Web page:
For centuries, the food and culinary delights of the Byzantine empire - centred on Constantinople - have captivated the west, although it appeared that very little information had been passed down to us. Andrew Dalby's "Tastes of Byzantium" now reveals in astonishing detail, for the first time, what was eaten in the court of the Eastern Roman Empire - and how it was cooked. Fusing the spices of the Romans with the seafood and simple local food of the Aegean and Greek world, the cuisine of the Byzantines was unique and a precursor to much of the food of modern Turkey and Greece. Bringing this vanished cuisine to life in vivid and sensual detail, Dalby describes the sights and smells of Constantinople and its marketplaces, relates travellers' tales and paints a comprehensive picture of the recipes and customs of the empire and their relationship to health and the seasons, love and medicine. For food-lovers and historians alike, "Tastes of Byzantium" is both essential and riveting - an extraordinary illumination of everyday life in the Byzantine world.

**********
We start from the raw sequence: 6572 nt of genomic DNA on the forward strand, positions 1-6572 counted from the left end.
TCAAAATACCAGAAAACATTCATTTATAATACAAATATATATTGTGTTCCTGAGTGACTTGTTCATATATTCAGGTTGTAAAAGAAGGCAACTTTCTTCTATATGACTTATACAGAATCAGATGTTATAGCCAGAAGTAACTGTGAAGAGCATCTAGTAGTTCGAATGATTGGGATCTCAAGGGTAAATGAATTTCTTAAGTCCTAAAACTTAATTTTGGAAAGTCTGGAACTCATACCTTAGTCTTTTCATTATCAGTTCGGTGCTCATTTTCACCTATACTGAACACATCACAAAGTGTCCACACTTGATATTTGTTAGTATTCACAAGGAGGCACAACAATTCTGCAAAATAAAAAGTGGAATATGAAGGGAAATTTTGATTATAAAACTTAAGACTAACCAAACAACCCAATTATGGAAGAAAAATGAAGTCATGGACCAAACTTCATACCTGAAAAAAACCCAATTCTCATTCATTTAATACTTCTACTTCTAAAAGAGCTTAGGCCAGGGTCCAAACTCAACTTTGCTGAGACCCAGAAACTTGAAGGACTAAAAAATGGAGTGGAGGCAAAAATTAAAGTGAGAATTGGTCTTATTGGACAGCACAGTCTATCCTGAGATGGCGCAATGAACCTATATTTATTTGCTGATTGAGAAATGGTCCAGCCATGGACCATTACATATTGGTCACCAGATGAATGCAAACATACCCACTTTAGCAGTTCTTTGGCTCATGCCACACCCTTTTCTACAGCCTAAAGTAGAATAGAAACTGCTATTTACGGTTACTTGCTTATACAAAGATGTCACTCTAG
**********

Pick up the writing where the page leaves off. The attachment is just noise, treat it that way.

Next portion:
Andrew Dalby is a classical scholar, historian, linguist and translator most well-known for his books on the history of food, in particular the Greek and Roman empires. Siren Feasts, Andrew Dalby's first food book, won the Runciman Award and his second, Dangerous Tastes, won the Guild of Food Writers Food Book of the Year in 2001. He is also the author of The Classical Cookbook and Empire of Pleasures as well as biographies of Bacchus and Venus.